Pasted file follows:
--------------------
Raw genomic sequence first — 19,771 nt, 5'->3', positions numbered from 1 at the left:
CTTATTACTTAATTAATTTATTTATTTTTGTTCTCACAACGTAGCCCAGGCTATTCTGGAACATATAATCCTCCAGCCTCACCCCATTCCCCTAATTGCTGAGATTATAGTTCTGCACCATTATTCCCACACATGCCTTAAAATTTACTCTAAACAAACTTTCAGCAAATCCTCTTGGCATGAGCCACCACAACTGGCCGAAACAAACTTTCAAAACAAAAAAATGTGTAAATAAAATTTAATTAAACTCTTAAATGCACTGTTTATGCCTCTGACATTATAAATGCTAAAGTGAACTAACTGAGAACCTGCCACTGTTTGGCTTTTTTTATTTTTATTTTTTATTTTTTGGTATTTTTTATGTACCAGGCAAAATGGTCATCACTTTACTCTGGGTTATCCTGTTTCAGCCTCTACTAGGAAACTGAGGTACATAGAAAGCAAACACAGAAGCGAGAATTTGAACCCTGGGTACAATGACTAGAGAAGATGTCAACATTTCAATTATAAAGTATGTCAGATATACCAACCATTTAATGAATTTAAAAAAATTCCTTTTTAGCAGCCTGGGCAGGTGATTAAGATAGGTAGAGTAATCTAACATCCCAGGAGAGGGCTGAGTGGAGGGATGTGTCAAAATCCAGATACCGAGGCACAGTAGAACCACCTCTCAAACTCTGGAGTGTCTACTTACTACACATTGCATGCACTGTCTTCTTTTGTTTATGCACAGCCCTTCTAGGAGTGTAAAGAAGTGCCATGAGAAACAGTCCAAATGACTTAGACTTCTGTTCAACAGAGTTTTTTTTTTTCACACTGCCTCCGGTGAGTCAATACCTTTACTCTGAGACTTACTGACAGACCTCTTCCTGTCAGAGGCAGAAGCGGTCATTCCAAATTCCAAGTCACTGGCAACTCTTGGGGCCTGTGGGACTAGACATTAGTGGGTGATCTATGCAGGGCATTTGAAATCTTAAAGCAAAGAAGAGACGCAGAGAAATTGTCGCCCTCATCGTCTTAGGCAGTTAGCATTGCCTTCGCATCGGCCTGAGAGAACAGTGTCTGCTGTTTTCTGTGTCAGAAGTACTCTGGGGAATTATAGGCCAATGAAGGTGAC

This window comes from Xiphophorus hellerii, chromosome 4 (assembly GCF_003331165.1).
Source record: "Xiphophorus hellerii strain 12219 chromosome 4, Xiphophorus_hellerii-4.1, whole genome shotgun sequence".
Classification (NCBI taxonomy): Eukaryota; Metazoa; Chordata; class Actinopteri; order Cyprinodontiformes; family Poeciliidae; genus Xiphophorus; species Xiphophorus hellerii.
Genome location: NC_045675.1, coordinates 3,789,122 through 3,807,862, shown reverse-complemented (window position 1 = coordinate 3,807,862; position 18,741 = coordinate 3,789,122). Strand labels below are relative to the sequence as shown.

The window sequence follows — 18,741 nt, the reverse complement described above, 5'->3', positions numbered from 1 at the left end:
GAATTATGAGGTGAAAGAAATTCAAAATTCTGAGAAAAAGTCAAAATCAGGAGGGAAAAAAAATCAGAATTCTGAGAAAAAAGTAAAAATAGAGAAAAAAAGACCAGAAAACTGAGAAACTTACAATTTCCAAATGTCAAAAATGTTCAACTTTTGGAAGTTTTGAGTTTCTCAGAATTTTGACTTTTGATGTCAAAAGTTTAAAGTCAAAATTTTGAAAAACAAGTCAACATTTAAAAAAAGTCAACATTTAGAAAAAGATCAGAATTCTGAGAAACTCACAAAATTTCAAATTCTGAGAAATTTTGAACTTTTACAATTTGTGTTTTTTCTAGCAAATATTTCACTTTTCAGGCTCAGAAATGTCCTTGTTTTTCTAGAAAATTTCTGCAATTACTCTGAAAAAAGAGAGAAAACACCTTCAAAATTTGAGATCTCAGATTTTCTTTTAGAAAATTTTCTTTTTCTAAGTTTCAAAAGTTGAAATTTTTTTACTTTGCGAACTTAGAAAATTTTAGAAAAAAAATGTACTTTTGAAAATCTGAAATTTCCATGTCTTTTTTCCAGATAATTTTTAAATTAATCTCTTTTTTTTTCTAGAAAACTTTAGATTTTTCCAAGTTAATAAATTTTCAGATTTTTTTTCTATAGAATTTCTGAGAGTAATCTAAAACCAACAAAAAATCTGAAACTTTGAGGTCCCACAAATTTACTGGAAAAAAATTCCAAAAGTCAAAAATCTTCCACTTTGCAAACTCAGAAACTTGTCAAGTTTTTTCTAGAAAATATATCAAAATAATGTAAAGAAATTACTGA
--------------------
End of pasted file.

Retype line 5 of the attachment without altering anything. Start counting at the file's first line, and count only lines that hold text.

Classification (NCBI taxonomy): Eukaryota; Metazoa; Chordata; class Actinopteri; order Cyprinodontiformes; family Poeciliidae; genus Xiphophorus; species Xiphophorus hellerii.